The most successful RCT of lifestyle management of T2DM was reported from Scotland and Newcastle in 2018, with 298 obese diabetic patients receiving either intensive weight management or their usual care. The intervention group had their medication withdrawn and were given a carefully controlled diet, completely different from the one they usually ate, for a period of 12 weeks. This was followed by a 4-week food-reintroduction phase and a further weight-management phase lasting up to 2 years, using diet and exercise programmes to help to prevent them regaining weight. After one year, 46 per cent of the intervention group had remission of their diabetes compared with only 4 per cent in the control group. There was a reduction of an amazing 86 per cent in the incidence of diabetes among those who lost 15kg or more***.
Does it always work?
For some, such an approach is too late to effect a cure – the pancreas is already exhausted and cannot keep up with the body’s demands. Nevertheless, diet and exercise enhance the effects of other treatments and sometimes makes them unnecessary. Most diabetics need tablets to reduce their blood sugar to reasonable levels and some require insulin. Diet and exercise, combined with weekly counselling, has been shown to reduce considerably the need for medication even in those not cured. Results were best for those who lost the most weight or who started the programme with less severe or with newly diagnosed diabetes. Those who do not achieve remission with diet and exercise still have much to gain from regular physical activity. Exercise can greatly improve diabetic control. Regular exercise improves blood sugar levels, reduces HbA1C (an important marker of diabetes), improves blood lipids, lowers blood pressure and increases physical fitness. Better sexual function and quality of life are additional benefits. The response to exercise for diabetic control is, like the response for prevention, related to dose of exercise. Both aerobic and combined aerobic and resistance exercise have these effects but not resistance exercise on its own.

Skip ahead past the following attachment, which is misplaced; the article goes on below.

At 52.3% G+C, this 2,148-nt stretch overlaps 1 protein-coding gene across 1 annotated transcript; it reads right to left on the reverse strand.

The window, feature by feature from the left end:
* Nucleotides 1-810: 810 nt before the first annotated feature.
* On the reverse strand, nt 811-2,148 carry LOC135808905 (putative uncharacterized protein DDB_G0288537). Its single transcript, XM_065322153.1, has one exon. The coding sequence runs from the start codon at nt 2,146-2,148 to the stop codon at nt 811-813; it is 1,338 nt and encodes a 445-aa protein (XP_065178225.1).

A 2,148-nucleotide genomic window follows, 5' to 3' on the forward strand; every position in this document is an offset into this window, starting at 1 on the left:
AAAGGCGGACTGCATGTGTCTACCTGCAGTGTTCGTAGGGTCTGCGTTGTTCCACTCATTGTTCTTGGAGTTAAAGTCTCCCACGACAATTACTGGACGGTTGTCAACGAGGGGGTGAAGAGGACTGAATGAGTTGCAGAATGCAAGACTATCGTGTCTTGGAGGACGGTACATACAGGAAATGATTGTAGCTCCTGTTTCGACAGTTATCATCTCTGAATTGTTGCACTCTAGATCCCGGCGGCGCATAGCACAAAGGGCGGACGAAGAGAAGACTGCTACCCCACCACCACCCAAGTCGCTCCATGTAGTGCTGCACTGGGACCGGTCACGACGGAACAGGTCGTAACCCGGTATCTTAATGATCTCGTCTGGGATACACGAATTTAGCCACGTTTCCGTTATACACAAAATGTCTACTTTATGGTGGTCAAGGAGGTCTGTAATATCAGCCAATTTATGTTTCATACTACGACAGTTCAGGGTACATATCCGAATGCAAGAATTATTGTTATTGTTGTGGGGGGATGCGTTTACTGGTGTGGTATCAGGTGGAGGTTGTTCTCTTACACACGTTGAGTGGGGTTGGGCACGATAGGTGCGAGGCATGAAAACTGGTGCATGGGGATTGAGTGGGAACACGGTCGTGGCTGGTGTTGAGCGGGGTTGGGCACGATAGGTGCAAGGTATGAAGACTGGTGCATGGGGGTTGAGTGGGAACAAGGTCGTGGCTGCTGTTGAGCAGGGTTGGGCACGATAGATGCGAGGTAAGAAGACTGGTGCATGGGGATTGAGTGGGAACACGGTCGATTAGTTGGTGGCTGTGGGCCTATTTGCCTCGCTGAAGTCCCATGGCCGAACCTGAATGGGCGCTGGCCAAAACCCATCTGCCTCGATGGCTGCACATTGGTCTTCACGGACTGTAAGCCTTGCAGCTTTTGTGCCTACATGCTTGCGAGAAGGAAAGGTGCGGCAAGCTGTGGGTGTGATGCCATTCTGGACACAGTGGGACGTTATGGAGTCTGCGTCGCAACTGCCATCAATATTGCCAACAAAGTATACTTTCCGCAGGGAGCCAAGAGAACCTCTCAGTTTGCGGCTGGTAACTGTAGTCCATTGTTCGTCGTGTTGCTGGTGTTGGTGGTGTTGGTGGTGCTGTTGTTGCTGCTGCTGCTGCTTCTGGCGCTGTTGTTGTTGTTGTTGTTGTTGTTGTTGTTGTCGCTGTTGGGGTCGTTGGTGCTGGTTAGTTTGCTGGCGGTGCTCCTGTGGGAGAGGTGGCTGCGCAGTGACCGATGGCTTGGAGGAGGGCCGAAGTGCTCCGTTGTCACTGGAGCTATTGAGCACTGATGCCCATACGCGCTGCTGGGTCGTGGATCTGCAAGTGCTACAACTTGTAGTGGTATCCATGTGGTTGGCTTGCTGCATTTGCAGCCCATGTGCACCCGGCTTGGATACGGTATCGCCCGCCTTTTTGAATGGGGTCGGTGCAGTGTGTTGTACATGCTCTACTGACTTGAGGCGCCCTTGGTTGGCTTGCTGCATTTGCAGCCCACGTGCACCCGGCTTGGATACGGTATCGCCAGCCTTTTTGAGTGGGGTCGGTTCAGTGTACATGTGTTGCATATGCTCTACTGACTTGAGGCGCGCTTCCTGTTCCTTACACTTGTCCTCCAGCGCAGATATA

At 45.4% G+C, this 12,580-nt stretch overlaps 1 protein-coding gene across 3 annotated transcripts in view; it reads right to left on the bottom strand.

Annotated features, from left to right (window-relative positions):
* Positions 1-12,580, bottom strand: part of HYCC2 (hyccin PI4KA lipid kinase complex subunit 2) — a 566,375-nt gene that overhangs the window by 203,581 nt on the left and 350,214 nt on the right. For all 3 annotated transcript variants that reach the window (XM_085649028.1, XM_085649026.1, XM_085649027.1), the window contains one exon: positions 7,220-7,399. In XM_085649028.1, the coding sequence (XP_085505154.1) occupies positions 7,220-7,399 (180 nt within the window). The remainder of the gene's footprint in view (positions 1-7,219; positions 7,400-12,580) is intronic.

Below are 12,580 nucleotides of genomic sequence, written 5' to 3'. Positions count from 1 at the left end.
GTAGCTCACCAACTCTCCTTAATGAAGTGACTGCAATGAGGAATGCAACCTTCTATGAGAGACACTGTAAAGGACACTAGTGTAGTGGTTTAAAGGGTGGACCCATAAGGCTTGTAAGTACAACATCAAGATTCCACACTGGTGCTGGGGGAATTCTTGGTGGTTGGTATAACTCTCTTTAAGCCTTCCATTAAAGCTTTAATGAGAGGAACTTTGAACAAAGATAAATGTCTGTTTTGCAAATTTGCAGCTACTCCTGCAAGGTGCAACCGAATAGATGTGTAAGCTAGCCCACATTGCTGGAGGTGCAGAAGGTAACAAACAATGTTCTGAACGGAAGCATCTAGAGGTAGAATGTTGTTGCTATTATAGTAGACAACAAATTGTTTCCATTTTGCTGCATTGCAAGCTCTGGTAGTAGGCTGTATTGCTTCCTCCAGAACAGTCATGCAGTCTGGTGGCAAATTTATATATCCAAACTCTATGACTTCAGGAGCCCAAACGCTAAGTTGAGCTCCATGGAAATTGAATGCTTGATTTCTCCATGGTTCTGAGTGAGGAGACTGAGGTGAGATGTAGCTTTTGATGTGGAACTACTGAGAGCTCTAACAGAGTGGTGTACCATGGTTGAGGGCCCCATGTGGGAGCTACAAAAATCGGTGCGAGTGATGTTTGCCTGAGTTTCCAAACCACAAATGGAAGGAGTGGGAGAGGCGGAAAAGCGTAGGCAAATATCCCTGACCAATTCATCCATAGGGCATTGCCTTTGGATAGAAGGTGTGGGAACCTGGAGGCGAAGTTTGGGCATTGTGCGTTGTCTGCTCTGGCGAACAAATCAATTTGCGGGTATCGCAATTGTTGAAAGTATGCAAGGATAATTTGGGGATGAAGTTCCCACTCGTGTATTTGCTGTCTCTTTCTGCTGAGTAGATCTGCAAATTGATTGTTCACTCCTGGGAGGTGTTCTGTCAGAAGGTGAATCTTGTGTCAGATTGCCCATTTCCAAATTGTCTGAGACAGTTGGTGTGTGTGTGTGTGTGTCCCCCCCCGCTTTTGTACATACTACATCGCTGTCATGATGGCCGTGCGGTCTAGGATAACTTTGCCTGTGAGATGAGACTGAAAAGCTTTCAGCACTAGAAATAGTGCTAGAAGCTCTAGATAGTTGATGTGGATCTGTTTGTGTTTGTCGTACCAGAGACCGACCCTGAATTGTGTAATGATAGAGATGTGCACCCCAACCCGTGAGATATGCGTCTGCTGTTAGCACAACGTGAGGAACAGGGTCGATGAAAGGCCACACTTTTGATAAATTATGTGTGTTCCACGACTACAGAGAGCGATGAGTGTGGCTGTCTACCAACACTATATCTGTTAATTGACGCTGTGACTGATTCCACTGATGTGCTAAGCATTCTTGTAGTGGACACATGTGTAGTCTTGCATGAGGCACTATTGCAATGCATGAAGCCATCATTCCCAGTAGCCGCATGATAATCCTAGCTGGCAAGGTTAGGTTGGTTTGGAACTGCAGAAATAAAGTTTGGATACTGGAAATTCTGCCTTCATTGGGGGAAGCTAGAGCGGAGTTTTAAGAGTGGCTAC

Diabetics who respond favourably to diet and exercise and maintain their improved control or remission over two years or more have been shown to have an increase in pancreatic volume suggesting that their response may be mediated partly through recovery of the ability of the pancreas to produce insulin.
Exercise in the prevention of the complications of diabetes
Intensive lifestyle interventions have many other benefits for the type 2 diabetic. These include better glucose and lipid control, improved blood pressure, less sleep apnoea, lower liver fat, less depression, less urinary incontinence, less severe kidney disease and less retinopathy (i.e. blindness and sight loss), reduced need of diabetes medications, maintenance of physical mobility, improved quality of life, less knee pain, improved sexual function, lowered inflammation and reduced over-all health costs. The Whitehall study has shown an increase in life expectancy for diabetics who take regular exercise and this has been confirmed in a study of the cycling habits of diabetics followed over 15 years. Cycling 150 to 300 minutes per week was associated with 35% lower mortality than non-cyclists.